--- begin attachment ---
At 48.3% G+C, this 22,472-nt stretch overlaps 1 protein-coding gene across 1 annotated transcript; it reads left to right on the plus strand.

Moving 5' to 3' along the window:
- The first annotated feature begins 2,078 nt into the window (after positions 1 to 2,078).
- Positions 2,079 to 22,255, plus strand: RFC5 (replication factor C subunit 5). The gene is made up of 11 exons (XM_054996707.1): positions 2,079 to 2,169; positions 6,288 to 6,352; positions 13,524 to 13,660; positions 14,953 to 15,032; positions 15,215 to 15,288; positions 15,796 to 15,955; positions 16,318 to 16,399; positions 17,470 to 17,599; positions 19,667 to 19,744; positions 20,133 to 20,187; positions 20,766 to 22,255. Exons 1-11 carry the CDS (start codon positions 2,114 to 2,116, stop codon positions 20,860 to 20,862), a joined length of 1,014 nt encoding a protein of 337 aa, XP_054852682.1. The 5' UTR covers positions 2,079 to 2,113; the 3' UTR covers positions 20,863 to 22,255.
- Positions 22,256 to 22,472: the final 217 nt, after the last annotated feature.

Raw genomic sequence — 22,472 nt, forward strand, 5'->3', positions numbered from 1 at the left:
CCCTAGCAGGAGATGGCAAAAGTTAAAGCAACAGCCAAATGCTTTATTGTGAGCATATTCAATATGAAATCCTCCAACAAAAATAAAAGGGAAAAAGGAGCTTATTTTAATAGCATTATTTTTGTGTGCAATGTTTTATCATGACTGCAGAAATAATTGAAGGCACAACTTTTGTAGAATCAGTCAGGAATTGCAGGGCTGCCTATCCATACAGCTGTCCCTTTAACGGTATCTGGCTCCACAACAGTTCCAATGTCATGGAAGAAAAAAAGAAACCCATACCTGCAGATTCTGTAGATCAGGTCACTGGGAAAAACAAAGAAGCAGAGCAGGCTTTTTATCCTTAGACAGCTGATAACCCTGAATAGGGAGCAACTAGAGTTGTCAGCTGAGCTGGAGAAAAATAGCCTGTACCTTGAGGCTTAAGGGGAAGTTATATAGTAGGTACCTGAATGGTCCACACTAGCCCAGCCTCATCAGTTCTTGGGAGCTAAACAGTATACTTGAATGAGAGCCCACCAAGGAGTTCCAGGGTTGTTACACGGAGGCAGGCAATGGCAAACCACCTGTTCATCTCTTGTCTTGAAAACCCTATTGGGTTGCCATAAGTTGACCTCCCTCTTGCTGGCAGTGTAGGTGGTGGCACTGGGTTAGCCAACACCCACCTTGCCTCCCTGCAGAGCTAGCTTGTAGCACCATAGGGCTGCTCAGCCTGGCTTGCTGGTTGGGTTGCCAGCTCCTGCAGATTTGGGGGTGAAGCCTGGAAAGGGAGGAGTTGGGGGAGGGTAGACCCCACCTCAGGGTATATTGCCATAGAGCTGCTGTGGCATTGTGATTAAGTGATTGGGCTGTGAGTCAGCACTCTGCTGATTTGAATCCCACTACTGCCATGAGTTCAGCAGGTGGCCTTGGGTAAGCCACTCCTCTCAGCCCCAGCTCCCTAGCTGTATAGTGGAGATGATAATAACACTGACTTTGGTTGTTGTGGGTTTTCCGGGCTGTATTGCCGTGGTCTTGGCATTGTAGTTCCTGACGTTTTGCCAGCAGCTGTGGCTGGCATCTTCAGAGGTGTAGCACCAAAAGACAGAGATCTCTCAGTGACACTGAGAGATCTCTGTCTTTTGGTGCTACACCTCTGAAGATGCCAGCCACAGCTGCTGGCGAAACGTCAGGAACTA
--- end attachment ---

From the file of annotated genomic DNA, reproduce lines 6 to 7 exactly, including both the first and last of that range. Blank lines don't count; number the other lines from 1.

Raw genomic sequence — 22,472 nt, forward strand, 5'->3', positions numbered from 1 at the left:
CCCTAGCAGGAGATGGCAAAAGTTAAAGCAACAGCCAAATGCTTTATTGTGAGCATATTCAATATGAAATCCTCCAACAAAAATAAAAGGGAAAAAGGAGCTTATTTTAATAGCATTATTTTTGTGTGCAATGTTTTATCATGACTGCAGAAATAATTGAAGGCACAACTTTTGTAGAATCAGTCAGGAATTGCAGGGCTGCCTATCCATACAGCTGTCCCTTTAACGGTATCTGGCTCCACAACAGTTCCAATGTCATGGAAGAAAAAAAGAAACCCATACCTGCAGATTCTGTAGATCAGGTCACTGGGAAAAACAAAGAAGCAGAGCAGGCTTTTTATCCTTAGACAGCTGATAACCCTGAATAGGGAGCAACTAGAGTTGTCAGCTGAGCTGGAGAAAAATAGCCTGTACCTTGAGGCTTAAGGGGAAGTTATATAGTAGGTACCTGAATGGTCCACACTAGCCCAGCCTCATCAGTTCTTGGGAGCTAAACAGTATACTTGAATGAGAGCCCACCAAGGAGTTCCAGGGTTGTTACACGGAGGCAGGCAATGGCAAACCACCTGTTCATCTCTTGTCTTGAAAACCCTATTGGGTTGCCATAAGTTGACCTCCCTCTTGCTGGCAGTGTAGGTGGTGGCACTGGGTTAGCCAACACCCACCTTGCCTCCCTGCAGAGCTAGCTTGTAGCACCATAGGGCTGCTCAGCCTGGCTTGCTGGTTGGGTTGCCAGCTCCTGCAGATTTGGGGGTGAAGCCTGGAAAGGGAGGAGTTGGGGGAGGGTAGACCCCACCTCAGGGTATATTGCCATAGAGCTGCTGTGGCATTGTGATTAAGTGATTGGGCTGTGAGTCAGCACTCTGCTGATTTGAATCCCACTACTGCCATGAGTTCAGCAGGTGGCCTTGGGTAAGCCACTCCTCTCAGCCCCAGCTCCCTAGCTGTATAGTGGAGATGATAATAACACTGACTTTGGTTGTTGTGGGTTTTCCGGGCTGTATTGCCGTGGTCTTGGCATTGTAGTTCCTGACGTTTTGCCAGCAGCTGTGGCTGGCATCTTCAGAGGTGTAGCACCAAAAGACAGAGATCTCTCAGTGACACTGAGAGATCTCTGTCTTTTGGTGCTACACCTCTGAAGATGCCAGCCACAGCTGCTGGCGAAACGTCAGGAACTA